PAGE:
Scholars define the Makki (Meccan) and Madani (Medinan) surahs with one of three definitions:
(Zarkashi, al-Burhan, Vol. 1, p. 187; Suyuti, al-Itqan, Vol. 1, p. 36; Zurqani, Manahil al-Irfan, Vol. 1, p. 193)
The latter definition is more accurate and soundly accepted by most of the classical scholars of Ulum al-Qur'an. (Ibid)
There is a very hot debate over the Makki and Madani surahs because they were not identified by the Prophet (saw), rather they are based on a large number of often contradicting (weak and sound) narrations as well as the ijtihad of scholars identifying them. They also disagree based on their definition of each term, as clarified above, as well as the elements and characteristics they suggest help identify which surah belongs to which category.
The later editor scholars (al-muhaqiqun) could identify three main categories:
In many of the surahs, there are one or more verses that belong to the other category, i.e., meccan surahs may contain medinan verses and vice versa; however the identification discussed here is for the overall and the main nature of the surah. They were organised in a poem by the six-century mufassir Abu al-Hasan al-Hassar and used and authorised by later scholars. (Suyuti, al-Itqan, Vol. 1, pp. 44-45)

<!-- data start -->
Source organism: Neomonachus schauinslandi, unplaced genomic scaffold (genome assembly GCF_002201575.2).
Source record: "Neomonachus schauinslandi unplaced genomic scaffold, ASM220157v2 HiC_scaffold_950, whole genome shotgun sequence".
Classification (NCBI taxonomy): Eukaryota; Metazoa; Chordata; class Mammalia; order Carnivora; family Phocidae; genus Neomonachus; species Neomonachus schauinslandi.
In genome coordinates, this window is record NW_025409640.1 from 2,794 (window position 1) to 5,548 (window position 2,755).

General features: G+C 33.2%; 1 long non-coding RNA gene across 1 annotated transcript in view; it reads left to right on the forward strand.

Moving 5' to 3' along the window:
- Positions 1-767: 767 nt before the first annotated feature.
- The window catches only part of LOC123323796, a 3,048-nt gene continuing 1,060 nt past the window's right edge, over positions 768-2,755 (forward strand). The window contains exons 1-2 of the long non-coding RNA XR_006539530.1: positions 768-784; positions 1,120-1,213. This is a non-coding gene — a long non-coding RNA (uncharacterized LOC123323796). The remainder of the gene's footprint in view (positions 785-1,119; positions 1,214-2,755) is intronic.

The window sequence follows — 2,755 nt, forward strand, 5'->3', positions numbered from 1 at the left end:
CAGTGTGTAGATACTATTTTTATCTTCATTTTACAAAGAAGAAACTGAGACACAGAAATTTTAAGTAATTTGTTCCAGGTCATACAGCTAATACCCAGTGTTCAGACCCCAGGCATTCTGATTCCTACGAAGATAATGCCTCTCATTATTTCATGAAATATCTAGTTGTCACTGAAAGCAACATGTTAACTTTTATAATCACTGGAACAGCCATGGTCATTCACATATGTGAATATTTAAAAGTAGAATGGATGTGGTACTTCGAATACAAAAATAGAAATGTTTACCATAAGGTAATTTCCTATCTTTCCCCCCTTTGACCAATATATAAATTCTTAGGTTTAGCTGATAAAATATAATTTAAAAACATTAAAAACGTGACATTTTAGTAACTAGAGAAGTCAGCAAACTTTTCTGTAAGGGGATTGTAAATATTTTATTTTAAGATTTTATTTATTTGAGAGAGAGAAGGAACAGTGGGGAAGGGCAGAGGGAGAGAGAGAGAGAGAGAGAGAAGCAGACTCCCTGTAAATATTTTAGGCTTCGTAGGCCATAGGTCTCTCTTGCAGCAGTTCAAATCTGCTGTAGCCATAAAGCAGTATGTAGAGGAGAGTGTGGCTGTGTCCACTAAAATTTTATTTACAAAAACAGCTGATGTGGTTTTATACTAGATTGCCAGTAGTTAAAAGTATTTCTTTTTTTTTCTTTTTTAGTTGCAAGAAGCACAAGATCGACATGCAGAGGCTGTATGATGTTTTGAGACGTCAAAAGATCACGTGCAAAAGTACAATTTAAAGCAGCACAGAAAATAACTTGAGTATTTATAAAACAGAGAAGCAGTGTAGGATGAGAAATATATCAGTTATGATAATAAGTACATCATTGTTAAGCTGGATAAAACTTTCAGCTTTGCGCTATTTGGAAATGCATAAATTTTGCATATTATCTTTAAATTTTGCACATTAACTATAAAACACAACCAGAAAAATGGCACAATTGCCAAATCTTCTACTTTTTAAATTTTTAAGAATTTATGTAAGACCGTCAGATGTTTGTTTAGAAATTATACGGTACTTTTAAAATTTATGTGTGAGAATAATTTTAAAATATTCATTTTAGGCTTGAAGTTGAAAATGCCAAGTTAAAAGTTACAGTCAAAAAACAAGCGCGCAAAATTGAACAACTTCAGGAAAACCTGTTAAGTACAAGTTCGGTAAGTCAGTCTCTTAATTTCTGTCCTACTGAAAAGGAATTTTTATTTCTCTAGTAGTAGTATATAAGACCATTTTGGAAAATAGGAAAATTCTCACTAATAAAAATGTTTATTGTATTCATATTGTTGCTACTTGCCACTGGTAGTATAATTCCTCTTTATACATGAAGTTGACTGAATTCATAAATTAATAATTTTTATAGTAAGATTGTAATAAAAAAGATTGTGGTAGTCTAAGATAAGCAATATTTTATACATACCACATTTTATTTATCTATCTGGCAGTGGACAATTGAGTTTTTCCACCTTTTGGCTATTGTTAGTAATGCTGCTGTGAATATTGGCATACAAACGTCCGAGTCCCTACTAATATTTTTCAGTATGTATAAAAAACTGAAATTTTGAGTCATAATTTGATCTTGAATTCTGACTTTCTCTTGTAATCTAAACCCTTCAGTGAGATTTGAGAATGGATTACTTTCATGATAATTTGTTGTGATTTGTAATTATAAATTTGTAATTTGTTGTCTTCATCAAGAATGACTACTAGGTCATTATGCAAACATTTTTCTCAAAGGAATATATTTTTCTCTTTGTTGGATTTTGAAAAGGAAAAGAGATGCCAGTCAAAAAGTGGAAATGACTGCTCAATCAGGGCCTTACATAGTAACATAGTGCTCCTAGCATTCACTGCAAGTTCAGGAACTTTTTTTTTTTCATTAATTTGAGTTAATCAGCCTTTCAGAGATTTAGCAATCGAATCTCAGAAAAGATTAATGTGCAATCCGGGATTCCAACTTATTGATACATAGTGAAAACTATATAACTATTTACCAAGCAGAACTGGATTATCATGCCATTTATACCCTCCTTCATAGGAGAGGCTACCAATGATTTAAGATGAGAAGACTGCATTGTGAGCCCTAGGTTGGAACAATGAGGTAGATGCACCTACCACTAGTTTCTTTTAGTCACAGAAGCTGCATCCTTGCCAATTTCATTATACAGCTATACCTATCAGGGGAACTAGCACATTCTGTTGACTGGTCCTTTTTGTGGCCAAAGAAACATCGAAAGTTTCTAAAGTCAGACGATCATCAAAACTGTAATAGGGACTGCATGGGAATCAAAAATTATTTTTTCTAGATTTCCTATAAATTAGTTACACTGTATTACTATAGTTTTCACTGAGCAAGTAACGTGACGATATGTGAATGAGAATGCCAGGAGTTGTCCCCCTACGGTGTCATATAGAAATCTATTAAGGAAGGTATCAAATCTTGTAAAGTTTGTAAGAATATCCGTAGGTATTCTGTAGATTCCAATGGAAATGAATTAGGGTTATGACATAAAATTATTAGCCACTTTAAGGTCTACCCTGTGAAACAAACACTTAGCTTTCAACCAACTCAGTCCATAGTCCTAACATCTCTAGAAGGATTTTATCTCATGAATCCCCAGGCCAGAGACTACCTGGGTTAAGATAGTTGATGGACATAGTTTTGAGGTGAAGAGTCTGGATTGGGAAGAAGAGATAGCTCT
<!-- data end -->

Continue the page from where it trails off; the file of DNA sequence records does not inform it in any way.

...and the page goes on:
There are twenty surahs mostly agreed upon by scholars based on narrations of companions, tabi'een and later narrators. These twenty surahs are the following:
Most scholars disagree on 12 surahs, I will here do my best, based mostly on the works done by the scholar ibn Ashur to evaluate these surahs identifying which surah could more likely belong to which category. But bear in mind, any surah could have one or more verses from the other category, but the rule here is for the overall nature.
It is more likely a Makki surah as it was a part of prayers that was initiated in the first year of ba'thah. This is the opinion of the majority of scholars, as ibn Ashur reported: